As Wu Huiying and I discussed her phone, Li Xiulan lifted her head up from her notebook and stated that as soon as she could, she was going to buy a brand-name phone with a camera and Internet capability. Although she’d had a used phone passed down from a relative, her aunt had taken it away because she felt Li Xiulan was staying up too late texting with friends and as a result didn’t have any energy to work. “She thinks the phone has a bad effect on a young girl like me,” she said. We chatted a bit longer, but customers were arriving and browsing the rows of shoes, so I told the two women I should get going. As I was leaving, Wu Huiying asked for my mobile number so she could send me some jokes. Then she said she had to get back to work or her boss (who wasn’t present) would get angry, particularly if he saw her using her phone.

My initial exchange with Wu Huiying and Li Xiulan, though in many ways quite ordinary, gives concrete form to numerous abstract forces—globalization, migration, marketization, and “informatization”—that have been constitutive of China’s path of “reform and opening” (gaige kaifang) over the last three decades. As China has become integrated into the world economy, it has opened itself to global cultural flows, and new identities, life opportunities, modes of consumption, and forms of communication have arisen, yet so, too, have new types of inclusion and exclusion. Though cities like Beijing have reaped the benefits of China’s modernization efforts, many rural areas have not. For this reason, like nearly all young rural women in China today, Wu Huiying and Li Xiulan had migrated not only to work, but also to “see the world,” learn some skills, and gain some autonomy vis-à-vis parents and other authority figures back home. However, in the city labor migrants face severe constraints due to institutional forces, such as the household registration system, or hukou, which confers different and unequal forms of citizenship according to whether one’s hukou is designated urban or rural (or non-agricultural/agricultural). Even though less stringent than in the past, the discriminatory nature of the hukou policy positions rural migrants as second-class citizens in China’s towns and cities, where they also must deal with labor exploitation, deep-seated urban prejudices against migrants, and powerful regulatory discourses regarding their inferior “quality” (suzhi).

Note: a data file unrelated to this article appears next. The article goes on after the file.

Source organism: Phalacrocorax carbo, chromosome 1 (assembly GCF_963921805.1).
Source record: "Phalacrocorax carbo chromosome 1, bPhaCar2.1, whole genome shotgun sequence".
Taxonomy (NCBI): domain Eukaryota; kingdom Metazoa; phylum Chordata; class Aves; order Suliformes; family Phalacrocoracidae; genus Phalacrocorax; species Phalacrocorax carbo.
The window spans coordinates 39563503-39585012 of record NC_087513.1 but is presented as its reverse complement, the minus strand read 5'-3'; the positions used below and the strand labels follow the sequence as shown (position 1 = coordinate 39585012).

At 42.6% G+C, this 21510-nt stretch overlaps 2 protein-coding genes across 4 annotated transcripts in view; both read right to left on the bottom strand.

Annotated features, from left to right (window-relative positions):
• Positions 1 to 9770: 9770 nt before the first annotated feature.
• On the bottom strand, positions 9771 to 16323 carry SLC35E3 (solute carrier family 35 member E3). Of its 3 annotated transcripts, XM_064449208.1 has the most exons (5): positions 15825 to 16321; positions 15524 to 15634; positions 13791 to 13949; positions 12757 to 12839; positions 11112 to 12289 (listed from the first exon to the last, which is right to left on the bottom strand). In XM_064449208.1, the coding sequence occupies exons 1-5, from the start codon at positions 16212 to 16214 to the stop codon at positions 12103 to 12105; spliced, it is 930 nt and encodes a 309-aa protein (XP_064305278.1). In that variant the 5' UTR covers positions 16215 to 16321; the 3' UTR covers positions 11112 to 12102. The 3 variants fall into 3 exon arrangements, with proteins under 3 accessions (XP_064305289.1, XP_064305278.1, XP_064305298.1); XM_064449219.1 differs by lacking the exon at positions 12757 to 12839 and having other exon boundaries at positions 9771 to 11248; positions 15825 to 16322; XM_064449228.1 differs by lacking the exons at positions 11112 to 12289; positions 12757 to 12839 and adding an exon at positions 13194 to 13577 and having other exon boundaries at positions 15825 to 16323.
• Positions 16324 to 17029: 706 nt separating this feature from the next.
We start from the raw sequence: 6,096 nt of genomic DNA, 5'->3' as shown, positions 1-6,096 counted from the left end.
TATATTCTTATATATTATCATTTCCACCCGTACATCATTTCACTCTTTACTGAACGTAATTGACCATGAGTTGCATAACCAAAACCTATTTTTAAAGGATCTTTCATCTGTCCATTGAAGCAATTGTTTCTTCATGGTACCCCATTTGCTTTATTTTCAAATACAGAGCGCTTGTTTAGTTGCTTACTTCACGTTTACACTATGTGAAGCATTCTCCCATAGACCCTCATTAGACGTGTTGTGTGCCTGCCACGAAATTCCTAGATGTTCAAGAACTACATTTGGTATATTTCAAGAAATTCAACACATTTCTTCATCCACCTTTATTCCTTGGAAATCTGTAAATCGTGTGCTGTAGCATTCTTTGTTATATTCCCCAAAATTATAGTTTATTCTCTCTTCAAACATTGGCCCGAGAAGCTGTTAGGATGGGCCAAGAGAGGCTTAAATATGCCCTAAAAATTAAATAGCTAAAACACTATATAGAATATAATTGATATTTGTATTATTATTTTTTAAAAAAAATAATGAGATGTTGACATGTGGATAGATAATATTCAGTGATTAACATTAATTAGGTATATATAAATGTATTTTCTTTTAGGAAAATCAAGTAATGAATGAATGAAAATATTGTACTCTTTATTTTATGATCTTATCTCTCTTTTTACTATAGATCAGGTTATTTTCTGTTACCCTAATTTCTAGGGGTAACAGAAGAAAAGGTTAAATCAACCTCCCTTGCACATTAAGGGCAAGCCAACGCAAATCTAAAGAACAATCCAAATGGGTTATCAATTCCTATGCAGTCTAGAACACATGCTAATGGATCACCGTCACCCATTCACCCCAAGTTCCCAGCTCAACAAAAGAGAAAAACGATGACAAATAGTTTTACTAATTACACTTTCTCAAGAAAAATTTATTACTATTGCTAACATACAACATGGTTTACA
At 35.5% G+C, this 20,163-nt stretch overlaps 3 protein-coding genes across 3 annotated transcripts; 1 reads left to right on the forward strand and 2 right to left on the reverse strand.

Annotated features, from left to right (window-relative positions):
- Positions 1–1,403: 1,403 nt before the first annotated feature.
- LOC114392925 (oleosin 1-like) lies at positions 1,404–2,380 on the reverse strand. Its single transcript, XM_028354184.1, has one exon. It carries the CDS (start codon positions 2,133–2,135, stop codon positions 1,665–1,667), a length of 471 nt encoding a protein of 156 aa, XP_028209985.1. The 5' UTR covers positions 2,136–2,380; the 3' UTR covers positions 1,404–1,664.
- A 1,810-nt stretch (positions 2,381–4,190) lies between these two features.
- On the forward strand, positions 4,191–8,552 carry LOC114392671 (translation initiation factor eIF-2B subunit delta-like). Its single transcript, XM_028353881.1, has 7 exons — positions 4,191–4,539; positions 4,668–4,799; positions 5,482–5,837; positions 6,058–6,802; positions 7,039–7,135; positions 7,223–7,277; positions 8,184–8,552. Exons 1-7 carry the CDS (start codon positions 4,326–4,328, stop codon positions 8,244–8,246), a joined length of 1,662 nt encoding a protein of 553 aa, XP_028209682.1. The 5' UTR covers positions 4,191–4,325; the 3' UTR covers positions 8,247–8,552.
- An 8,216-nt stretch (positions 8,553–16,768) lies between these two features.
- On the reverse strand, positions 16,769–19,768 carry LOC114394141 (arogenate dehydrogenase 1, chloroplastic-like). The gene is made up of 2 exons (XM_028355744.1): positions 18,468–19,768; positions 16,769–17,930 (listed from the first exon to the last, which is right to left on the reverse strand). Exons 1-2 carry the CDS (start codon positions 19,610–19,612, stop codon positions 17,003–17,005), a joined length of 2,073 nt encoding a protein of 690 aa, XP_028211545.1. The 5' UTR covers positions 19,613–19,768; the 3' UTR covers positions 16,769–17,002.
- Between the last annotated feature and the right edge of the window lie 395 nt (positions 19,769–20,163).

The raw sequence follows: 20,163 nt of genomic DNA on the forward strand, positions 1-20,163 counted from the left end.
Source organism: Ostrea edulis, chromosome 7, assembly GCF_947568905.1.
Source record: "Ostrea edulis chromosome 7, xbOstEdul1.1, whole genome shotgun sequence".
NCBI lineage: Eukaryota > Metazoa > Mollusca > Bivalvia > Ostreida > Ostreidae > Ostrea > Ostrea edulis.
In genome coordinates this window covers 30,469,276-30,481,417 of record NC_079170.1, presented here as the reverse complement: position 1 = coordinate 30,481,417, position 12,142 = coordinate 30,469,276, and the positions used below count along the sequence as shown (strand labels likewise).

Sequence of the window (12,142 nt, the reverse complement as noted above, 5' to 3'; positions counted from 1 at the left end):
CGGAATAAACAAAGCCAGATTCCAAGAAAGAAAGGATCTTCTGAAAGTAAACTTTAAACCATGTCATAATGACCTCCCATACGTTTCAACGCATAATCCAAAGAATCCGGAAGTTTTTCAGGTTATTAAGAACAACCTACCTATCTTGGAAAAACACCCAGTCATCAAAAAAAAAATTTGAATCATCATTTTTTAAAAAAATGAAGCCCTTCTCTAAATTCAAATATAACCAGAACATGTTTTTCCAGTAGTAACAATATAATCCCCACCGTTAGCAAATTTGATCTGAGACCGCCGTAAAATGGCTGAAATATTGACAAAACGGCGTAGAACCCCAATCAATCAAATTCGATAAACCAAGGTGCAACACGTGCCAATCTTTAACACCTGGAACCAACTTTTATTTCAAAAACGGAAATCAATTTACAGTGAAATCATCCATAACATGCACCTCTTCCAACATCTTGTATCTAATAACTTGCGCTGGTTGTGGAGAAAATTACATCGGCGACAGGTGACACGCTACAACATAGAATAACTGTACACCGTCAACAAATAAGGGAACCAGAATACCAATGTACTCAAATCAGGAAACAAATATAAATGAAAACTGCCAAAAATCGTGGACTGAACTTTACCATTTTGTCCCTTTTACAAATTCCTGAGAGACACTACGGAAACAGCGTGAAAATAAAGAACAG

Although Wu Huiying and Li Xiulan were mobile in the sense of migrating from their home villages, like many rural-to-urban migrants in China, their long work hours, rare time off, and confined social world caused them to be relatively immobile in the city. At the same time, this immobility was overcome in certain ways by their use of mobile phones—even basic ones like Wu Huiying’s—for navigating various social networks, enjoying forms of entertainment, participating in China’s burgeoning consumer culture, and constructing a “modern” self. For them and others like them, however, the phone could also become the locus of various struggles related to gender-, class-, age-, and place-based identities, which are rooted in structures that constrain migrants’ social mobility and individual and collective empowerment once they have journeyed to the city.

This book is about such processes of and possibilities for social mobility—one physical and one virtual—in the lives of young rural-to-urban migrant women in China like Wu Huiying and Li Xiulan. More specifically, it is an ethnographic exploration of the cultural, social, aesthetic, and economic dimensions of mobile phone use by young female migrants working in the low-level service sector in Beijing. From a nation that, with few exceptions, had severely restricted population mobility prior to the early 1980s, China now has the greatest peacetime internal migration on the planet, with estimates of the number of “peasant workers” (nongmingong) or “floating population” (liudong renkou) at around 200 million. And though China’s teledensity (ratio of telephones to people) was a mere 4 percent in 1980, it now has the largest number of mobile phone subscribers and Internet users worldwide. What are the multiple meanings, habits, investments, and implications of mobile telephony in young migrant women’s everyday lives? As a study of the intersections of migration and myriad communication practices and processes, and as an examination of multiple axes of identity and modes of power, this book is about mobility as well as immobility, and it is about mobile technologies as well as “technologies of the self,” Foucault’s term for the methods of self-fashioning through which subjects are constituted. Drawing on critical/cultural and feminist theories of subjectivity, power, and technology, I theorize mobile communication and migrant women’s becoming in the city, or how social constructions of gender-, class-, age-, and place-based identities produce particular engagements with mobile technologies, which in turn reproduce and restructure these identities. Though prior research on mobile phones has looked at individual aspects of identity, such as gender, in relation to the mobile phone, none of the researchers have adapted an intersectional framework and very few have examined the co-construction of technology and subjectivity.